President George W. Bush has told Congress he supports a market-based approach to health care reform.
In a bipartisan effort to help make that happen, legislators from both sides of the aisle have joined economists from the National Center for Policy Analysis (NCPA) and the American Medical Association (AMA) to discuss the growing support for measures that would help millions of uninsured Americans purchase private-sector health insurance.
Notes Rep. Jim McDermott (D-Washington), who serves on the Subcommittee on Health of the House Ways and Means Committee, “Regardless of political ideology, we must come together to figure out ways to decrease the ranks of the uninsured. The time has come to work together on a refundable tax-credit to purchase health insurance.”
A consensus is developing around tax credits as the proper solution for the uninsured population because it specifically addresses the tax inequity between employer-provided health insurance and individually purchased health insurance.
Tax law currently allows employees to pay their health insurance premiums out of pre-tax dollars, while those who purchase health insurance individually must do so with after-tax dollars. In effect, this means some people must earn nearly twice as much income before taxes to buy the same insurance as those who get a tax break, making individual health insurance unaffordable for many.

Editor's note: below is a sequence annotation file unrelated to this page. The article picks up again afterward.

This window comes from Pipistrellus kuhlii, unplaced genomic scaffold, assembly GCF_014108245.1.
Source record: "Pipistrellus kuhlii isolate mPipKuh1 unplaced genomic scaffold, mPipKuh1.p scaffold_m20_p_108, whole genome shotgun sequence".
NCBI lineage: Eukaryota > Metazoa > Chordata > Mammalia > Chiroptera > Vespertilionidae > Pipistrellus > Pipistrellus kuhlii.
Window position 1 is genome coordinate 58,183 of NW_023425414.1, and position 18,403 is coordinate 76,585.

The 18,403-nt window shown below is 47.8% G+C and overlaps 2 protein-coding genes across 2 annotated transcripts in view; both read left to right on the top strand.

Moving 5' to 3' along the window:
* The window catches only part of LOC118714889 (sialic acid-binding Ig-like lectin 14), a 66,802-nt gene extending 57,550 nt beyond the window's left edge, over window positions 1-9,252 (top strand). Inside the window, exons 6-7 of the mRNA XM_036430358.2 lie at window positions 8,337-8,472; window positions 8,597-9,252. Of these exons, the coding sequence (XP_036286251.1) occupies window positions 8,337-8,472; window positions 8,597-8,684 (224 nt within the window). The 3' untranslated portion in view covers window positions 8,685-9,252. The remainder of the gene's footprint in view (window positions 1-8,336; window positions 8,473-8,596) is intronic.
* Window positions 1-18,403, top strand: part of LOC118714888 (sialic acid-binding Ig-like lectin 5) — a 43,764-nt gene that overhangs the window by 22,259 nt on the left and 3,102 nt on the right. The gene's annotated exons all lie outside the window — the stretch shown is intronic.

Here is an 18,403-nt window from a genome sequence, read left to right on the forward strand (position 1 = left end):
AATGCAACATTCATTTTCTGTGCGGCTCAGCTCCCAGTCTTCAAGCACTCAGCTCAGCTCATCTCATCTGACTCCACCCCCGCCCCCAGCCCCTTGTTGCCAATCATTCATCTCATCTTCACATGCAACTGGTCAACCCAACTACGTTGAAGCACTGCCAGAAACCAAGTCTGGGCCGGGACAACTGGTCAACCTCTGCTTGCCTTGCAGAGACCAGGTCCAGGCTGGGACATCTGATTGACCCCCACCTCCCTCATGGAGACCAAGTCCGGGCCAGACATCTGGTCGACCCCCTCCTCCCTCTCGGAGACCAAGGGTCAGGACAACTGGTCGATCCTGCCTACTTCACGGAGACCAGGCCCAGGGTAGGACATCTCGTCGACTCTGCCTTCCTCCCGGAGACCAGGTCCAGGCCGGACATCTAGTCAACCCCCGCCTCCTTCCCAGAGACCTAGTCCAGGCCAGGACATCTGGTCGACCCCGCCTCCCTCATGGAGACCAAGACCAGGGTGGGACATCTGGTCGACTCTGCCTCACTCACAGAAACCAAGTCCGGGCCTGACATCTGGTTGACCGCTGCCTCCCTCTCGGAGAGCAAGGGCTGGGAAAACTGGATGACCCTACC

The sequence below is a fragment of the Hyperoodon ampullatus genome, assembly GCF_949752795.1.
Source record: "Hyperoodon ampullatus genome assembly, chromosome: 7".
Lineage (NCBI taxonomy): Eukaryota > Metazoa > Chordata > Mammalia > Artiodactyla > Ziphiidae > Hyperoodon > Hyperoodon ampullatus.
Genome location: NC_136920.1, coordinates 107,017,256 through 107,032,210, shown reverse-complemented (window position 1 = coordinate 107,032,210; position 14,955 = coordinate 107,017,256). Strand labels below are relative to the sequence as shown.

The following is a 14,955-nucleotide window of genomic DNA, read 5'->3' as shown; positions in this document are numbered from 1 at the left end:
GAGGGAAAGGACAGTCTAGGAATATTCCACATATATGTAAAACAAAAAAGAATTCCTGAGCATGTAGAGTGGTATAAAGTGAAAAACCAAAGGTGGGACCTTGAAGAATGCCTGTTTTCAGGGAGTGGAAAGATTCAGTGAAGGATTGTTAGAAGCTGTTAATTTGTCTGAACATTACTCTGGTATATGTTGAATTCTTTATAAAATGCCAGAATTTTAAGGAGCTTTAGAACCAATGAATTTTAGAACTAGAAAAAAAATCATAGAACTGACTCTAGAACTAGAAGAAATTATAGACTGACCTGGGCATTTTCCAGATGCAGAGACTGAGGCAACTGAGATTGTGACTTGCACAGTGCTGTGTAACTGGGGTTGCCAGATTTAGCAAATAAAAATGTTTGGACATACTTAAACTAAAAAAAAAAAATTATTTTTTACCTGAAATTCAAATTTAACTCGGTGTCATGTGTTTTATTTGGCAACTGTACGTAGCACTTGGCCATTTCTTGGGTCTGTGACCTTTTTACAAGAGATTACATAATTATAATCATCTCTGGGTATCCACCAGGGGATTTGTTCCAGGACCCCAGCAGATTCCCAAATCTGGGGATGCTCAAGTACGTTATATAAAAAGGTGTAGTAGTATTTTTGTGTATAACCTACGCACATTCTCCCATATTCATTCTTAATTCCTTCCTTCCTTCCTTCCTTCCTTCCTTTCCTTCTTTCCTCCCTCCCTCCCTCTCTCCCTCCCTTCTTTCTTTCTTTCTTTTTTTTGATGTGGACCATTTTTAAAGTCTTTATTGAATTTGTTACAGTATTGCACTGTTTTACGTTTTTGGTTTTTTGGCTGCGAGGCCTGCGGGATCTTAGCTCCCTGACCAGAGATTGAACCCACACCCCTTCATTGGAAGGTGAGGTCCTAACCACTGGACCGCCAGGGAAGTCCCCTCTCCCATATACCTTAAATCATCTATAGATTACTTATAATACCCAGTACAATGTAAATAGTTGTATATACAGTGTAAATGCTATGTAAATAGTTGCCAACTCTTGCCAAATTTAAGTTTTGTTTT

John Goodman, president of NCPA, explains, “The tax law penalizes people who purchase their own insurance. Generous tax relief could lead to an immediate and sharp decline in the uninsured population.” Goodman’s past research, including Patient Power, published by the Cato Institute in 1992, has helped ignite the tax-credit movement.
Dr. E. Ratcliffe Anderson Jr., executive vice president of the AMA, agrees with Goodman’s assessment of the need for generous tax relief. “The tax credit needs to be large enough to guarantee that health insurance is affordable for most people,” he notes.
While Anderson and Goodman agree in principle, the details of their preferred tax-credit plans differ. The AMA credits, for example, would be available only to persons who have a tax liability. In other words, the tax credit is not refundable: If you owe no taxes, you cannot take advantage of the plan. The AMA proposal, however, is progressive: If you are a low-income taxpayer, you would be offered a tax credit greater than that available to a higher-income taxpayer.
By contrast, Goodman thinks the tax credit should be the same for everyone, regardless of family income, and it would be refundable to those with no income tax liability.
Representative Nancy Johnson (R-Connecticut) will introduce enabling legislation that would provide tax-favored status for people who buy their own private health insurance. Johnson is thought to be leaning in the direction of the NCPA proposal.
For more information . . .
John Goodman’s book, Patient Power, is available for $4.95 from Amazon.com.